I recently watched Jerry Seinfeld’s new stand-up routine on Netflix. Seinfeld observed that we are always on the go.

We are excited about going out somewhere, so we go out. However, we go out only long enough to have the itching feeling to get back home. When we are at work, we want to go home.

When we are traveling a long distance by plane, we have to get to the airport. When we get to the airport, we ask “when are we getting on the plane?” The plane takes off, and then we ask, “when is this plane going to land?” The plane lands. Then the burning question is “why don’t they open the door so we can get out?”

Seinfeld is right. We are always on the go, trying to get to the next thing. This makes Isaiah’s call to wait on the Lord all that much harder to follow (Isaiah 40:31).

Waiting has never been a strength of mine, nor has it been a strength of human beings in general.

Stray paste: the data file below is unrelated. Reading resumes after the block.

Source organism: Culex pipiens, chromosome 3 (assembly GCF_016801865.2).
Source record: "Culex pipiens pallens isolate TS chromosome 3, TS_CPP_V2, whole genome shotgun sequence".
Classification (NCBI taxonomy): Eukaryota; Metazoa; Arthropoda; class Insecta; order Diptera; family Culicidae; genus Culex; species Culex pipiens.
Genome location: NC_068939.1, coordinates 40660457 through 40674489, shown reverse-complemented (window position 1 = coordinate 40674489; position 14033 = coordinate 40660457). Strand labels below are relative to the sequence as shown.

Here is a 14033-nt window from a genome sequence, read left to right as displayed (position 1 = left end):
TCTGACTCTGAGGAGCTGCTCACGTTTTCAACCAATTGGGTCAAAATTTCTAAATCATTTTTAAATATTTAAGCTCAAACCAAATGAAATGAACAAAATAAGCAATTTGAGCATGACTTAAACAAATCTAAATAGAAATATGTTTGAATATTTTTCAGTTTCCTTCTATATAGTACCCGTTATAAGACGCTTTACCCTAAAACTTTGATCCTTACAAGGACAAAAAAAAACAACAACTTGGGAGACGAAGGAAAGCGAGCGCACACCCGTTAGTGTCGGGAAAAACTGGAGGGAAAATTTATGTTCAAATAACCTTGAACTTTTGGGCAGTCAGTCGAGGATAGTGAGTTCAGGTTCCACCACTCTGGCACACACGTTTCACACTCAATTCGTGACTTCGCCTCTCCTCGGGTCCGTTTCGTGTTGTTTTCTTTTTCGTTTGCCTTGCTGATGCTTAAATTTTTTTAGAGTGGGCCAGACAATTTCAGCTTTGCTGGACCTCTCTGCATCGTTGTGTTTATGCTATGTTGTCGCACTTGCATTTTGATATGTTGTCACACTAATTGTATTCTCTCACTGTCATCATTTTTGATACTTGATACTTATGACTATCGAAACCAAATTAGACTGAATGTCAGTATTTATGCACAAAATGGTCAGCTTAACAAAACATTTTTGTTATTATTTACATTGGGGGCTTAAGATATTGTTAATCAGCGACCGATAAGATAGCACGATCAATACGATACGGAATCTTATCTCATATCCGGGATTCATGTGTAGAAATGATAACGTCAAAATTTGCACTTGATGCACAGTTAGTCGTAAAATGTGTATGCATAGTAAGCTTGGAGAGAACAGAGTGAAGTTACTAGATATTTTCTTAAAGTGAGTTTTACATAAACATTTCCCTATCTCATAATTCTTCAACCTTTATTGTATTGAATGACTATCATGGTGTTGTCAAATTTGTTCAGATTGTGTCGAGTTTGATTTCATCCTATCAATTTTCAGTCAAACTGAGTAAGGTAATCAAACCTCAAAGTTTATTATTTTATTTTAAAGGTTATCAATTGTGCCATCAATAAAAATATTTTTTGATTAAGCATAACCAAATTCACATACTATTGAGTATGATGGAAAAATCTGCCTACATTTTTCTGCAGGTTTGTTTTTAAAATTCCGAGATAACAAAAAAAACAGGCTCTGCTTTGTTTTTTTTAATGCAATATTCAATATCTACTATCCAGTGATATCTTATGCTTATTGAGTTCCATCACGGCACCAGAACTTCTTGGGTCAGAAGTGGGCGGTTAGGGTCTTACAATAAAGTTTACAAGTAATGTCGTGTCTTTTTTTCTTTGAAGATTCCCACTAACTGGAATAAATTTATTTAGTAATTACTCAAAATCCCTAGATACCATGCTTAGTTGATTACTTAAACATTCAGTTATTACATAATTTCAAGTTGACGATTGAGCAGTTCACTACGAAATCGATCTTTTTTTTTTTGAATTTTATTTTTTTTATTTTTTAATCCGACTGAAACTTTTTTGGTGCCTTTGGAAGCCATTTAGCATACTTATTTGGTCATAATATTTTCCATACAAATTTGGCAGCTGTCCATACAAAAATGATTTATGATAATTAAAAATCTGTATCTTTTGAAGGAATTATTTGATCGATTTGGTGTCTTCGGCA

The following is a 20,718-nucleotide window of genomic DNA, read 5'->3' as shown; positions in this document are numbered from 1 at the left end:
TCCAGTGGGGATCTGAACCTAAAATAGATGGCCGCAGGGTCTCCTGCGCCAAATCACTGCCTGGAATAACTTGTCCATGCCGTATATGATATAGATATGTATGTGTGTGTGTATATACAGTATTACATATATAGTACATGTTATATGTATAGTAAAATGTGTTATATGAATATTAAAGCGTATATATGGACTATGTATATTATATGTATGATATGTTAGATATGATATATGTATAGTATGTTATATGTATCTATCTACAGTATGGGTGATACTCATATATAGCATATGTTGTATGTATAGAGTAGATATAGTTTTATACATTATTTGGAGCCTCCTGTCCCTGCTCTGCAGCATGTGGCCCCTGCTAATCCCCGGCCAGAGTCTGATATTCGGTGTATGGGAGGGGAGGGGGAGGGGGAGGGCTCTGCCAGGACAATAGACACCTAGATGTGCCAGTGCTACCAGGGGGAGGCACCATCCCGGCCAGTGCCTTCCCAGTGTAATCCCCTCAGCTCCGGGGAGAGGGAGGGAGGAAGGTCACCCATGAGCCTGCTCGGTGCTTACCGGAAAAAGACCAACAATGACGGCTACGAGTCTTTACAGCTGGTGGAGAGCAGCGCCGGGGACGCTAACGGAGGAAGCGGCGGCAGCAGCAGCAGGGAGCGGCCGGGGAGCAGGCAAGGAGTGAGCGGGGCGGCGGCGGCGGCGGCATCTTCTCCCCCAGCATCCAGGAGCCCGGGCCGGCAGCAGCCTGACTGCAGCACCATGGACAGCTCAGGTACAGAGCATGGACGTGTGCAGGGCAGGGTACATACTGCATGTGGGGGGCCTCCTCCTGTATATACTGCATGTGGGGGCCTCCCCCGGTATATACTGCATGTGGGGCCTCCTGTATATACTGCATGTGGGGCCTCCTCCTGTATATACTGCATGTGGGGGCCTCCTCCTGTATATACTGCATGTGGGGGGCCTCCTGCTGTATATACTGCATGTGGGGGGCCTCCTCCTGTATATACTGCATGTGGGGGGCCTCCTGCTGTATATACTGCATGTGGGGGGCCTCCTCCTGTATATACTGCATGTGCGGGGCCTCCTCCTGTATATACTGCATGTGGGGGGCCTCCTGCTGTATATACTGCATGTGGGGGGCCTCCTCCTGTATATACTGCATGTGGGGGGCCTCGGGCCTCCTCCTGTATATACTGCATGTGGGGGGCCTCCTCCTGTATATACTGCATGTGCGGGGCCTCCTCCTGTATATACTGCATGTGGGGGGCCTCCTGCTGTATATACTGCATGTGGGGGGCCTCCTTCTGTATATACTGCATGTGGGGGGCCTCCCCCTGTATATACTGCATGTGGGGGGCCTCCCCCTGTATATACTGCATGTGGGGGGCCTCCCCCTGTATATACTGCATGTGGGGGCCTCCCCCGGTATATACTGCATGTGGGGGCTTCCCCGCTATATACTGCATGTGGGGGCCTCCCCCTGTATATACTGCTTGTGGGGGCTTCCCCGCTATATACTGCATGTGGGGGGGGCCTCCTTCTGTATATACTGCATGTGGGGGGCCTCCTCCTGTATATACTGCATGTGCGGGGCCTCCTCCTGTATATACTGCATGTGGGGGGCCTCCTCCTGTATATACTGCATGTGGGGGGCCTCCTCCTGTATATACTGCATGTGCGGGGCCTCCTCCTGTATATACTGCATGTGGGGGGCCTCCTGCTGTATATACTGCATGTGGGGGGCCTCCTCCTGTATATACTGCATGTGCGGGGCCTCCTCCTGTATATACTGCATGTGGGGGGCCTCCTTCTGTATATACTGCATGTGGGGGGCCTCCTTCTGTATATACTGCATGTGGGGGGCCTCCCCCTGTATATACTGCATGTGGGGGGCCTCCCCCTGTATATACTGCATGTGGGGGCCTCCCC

We do not like to wait because we are impatient. But that’s not the only reason we do not like waiting: waiting sometimes forces us to confront the troubles, fears, anxieties, regrets, and heartbreaks that we have tried so hard to hide deep down in the most protected places of our souls.

To avoid facing our inner troubles, we run from them by staying on the go. If we have a bad relationship, we run to another. If one career or job doesn’t work, we quickly find something else.

We are always on the go trying to find something and/or someone to give us that which only God can give to us, on God’s own time. And that requires waiting.

Even though waiting can be incredibly hard, it is there that we receive the strength of the Lord: “but those who wait for the Lord shall renew their strength, they shall mount up with wings like eagles, they shall run and not be weary, they shall walk and not faint” (Isaiah 40:31).

I believe waiting for the Lord can take many forms such as prayer, fasting (one that is very hard for me), even acts of service to those in need.

When we wait on the Lord, we acknowledge that we are living our lives according to God’s timing and not ours. And, when the Lord shows up, it is then that we are able to soar.

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